Performance Analysis of a Geothermal Radiant Cooling System Supported by Dehumidification

Article published in Energies

Title: Performance Analysis of a Geothermal Radiant Cooling System Supported by Dehumidification

Language: English

Authors: Henrikki Pieskä (*1) , Adnan Ploskić (*1,2), Sture Holmberg (*1), Qian Wang (*1,3).

*1: Division of Sustainable Buildings, School of Architecture and the Built Environment, KTH Royal Institute of Technology, Brinellvägen 23, SE, 10044, Stockholm, Sweden
*2: Bravida Holding AB, Mikrofonvägen 28, SE, 12637, Hägersten, Sweden
*3: Uponor AB, Hackstavägen 1, SE, 72132, Västerås, Sweden

Abstract: Space cooling demand is increasing globally due to climate change. Cooling has also been linked to all 17 sustainable development goals of the United Nations. Adequate cooling improves productivity and thermal comfort and can also prevent health risks. Meanwhile, policy initiatives such as the European Union’s Green Deal require participants to cut greenhouse gas emissions and reduce energy use. Therefore, novel cooling systems that are capable of efficiently producing high levels of thermal comfort are needed. Radiant cooling systems provide a design capable of fulfilling these goals, but their application in hot and humid climates is limited due to the risk of condensation. In this study, we compare the performances of radiant cooling systems with and without dehumidification. The studied systems are supplied by geothermal energy. The study is conducted using building energy models of a small office building belonging to a three-building school complex located in Sant Cugat near Barcelona in Spain. The studied location has a Mediterranean climate. The simulations are conducted using IDA Indoor Climate and Energy 4.8 simulation software. The results show that the radiant cooling system with dehumidification (RCD) produces considerably improved thermal comfort conditions, with maximum predicted mean vote (PMV) reached during the cooling season being 0.4 (neutral) and the maximum PMV reached by the radiant cooling system without dehumidification (RC) being 1.2 (slightly warm). However, the improved thermal comfort comes at the cost of reduced energy and exergy efficiency. The RCD system uses 2.2 times as much energy and 5.3 times as much exergy as the RC system. A sensitivity analysis is also conducted to assess the influence of selected input parameters on the simulation output. The results suggest that maximising dehumidification temperature and minimising ventilation flow rate can improve the energy and exergy efficiency of the RCD system while having a minor effect on thermal comfort.

Thermodynamic and Thermal Comfort Performance Evaluation of Two Geothermal High-Temperature Cooling Systems in the Mediterranean Climate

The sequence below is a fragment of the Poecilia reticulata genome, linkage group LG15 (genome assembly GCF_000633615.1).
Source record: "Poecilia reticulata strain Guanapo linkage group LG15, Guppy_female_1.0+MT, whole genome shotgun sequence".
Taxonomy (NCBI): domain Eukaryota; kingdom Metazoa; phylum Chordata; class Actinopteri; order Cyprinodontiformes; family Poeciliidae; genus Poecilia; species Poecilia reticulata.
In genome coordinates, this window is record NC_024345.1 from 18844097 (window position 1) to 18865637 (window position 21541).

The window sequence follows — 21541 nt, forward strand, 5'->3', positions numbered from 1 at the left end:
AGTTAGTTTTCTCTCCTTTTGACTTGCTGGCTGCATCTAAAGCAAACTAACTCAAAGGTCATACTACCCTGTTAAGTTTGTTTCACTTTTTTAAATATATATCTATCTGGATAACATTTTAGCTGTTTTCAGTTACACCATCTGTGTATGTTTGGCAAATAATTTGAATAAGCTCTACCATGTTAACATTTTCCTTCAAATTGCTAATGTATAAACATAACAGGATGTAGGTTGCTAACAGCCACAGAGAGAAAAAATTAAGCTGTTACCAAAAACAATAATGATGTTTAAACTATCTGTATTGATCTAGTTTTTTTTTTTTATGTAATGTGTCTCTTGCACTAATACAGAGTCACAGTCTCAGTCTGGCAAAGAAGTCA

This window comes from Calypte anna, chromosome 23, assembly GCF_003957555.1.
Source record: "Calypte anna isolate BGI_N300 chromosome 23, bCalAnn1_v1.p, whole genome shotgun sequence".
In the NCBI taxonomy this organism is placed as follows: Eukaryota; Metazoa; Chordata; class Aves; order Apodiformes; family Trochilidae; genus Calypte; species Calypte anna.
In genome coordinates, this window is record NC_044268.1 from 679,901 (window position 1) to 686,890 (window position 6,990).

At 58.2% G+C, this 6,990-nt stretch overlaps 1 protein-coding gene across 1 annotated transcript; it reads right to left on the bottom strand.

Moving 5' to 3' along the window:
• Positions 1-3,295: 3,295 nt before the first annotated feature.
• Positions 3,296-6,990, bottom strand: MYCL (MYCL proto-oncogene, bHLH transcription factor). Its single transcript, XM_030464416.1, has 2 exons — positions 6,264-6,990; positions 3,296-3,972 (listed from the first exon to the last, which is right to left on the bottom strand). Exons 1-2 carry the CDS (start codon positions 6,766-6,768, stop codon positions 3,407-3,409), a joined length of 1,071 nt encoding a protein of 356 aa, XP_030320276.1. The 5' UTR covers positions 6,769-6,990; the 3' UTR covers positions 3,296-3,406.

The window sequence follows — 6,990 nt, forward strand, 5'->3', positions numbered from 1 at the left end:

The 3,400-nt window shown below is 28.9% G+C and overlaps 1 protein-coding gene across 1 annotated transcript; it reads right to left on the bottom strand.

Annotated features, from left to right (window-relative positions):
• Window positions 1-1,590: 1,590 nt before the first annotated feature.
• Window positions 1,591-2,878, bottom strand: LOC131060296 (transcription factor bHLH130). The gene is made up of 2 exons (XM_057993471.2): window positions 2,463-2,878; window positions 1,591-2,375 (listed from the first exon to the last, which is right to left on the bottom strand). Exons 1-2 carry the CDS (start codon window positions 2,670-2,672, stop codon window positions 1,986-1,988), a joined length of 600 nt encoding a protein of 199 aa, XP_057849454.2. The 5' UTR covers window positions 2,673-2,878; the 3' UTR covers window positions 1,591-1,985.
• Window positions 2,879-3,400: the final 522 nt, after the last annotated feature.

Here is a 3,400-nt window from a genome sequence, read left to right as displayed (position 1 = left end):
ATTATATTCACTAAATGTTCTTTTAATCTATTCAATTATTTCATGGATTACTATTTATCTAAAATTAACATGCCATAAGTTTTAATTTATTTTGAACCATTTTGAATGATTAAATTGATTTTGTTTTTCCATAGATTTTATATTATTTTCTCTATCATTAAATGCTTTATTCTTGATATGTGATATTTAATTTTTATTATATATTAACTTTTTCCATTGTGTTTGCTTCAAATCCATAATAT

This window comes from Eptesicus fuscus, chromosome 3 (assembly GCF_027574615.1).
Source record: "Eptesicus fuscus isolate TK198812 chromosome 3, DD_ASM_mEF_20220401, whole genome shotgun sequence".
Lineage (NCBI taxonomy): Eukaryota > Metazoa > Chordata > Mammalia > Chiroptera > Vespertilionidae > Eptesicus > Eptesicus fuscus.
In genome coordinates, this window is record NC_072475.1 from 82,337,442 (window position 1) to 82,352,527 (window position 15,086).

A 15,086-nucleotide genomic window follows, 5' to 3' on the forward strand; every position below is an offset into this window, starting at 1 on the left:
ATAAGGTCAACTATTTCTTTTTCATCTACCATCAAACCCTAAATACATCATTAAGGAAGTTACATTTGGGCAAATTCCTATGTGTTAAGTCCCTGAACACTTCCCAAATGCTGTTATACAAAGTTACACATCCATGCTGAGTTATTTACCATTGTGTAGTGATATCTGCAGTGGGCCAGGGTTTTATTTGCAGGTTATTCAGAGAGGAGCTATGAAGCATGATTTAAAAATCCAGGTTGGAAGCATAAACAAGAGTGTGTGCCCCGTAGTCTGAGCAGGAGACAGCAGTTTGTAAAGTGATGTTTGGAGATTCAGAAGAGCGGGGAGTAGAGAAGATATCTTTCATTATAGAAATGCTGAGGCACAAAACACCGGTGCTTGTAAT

Journal Paper published in Journal of Building Engineering

Title: Thermodynamic and Thermal Comfort Performance Evaluation of Two Geothermal High-Temperature Cooling Systems in the Mediterranean Climate

Language: English

Authors: Henrikki Pieskä (*1) , Cong Wang (*1,2), Behrouz Nourozi (*1), Adnan Ploskic (*1,3), Qian Wang (*1,4).

*1 Division of Sustainable Buildings, School of Architecture and the Built Environment, KTH Royal Institute of Technology, Brinellv¨agen 23, SE-10044, Stockholm, Sweden
*2 College of Urban Construction and Safety Engineering, Shanghai Institute of Technology, 201418, Shanghai, China
*3 Bravida Holding AB, Mikrofonv¨agen 28, SE-12637, Hägersten, Sweden
*4 Uponor AB, Hackstavägen 1, SE-72132, Västerås, Sweden

Abstract: The European Commission aims to reduce the greenhouse gas emissions of the European Union’s building stock by 60% by 2030 compared with 1990. Meanwhile, the global demand for cooling is projected to grow 3% yearly between 2020 and 2050. High-temperature cooling systems provide cooling with lower exergy use than conventional cooling systems and enable the integration of renewable energy sources, and can play a crucial role in meeting the growing cooling demand with less energy use. The aim of this study is to analyse and critically evaluate two high-temperature cooling systems in terms of their energy and exergy use in a case study. We also consider thermal comfort performance, CO2 emissions, and sensitivity to changing operating conditions. The two systems considered are a mechanical ventilation system with heat recovery combined with geothermal cooling (GeoMVHR) and a radiant cooling system with ceiling panels connected to the same geothermal cooling (GeoRadiant) system. The study is conducted using building energy models of a typical office building belonging to a three-building school complex located in Sant Cugat near Barcelona, Spain. IDA ICE 4.8 simulation software was used for the simulations. The results show that the two different installations can produce near-identical thermal comfort conditions for the occupants. The GeoRadiant system achieves this result with 72% lower electricity use and 60% less exergy destruction than the GeoMVHR system. Due to the higher electricity use, the CO2 emissions caused by the GeoMVHR system are 3.5 times the emissions caused by the GeoRadiant system.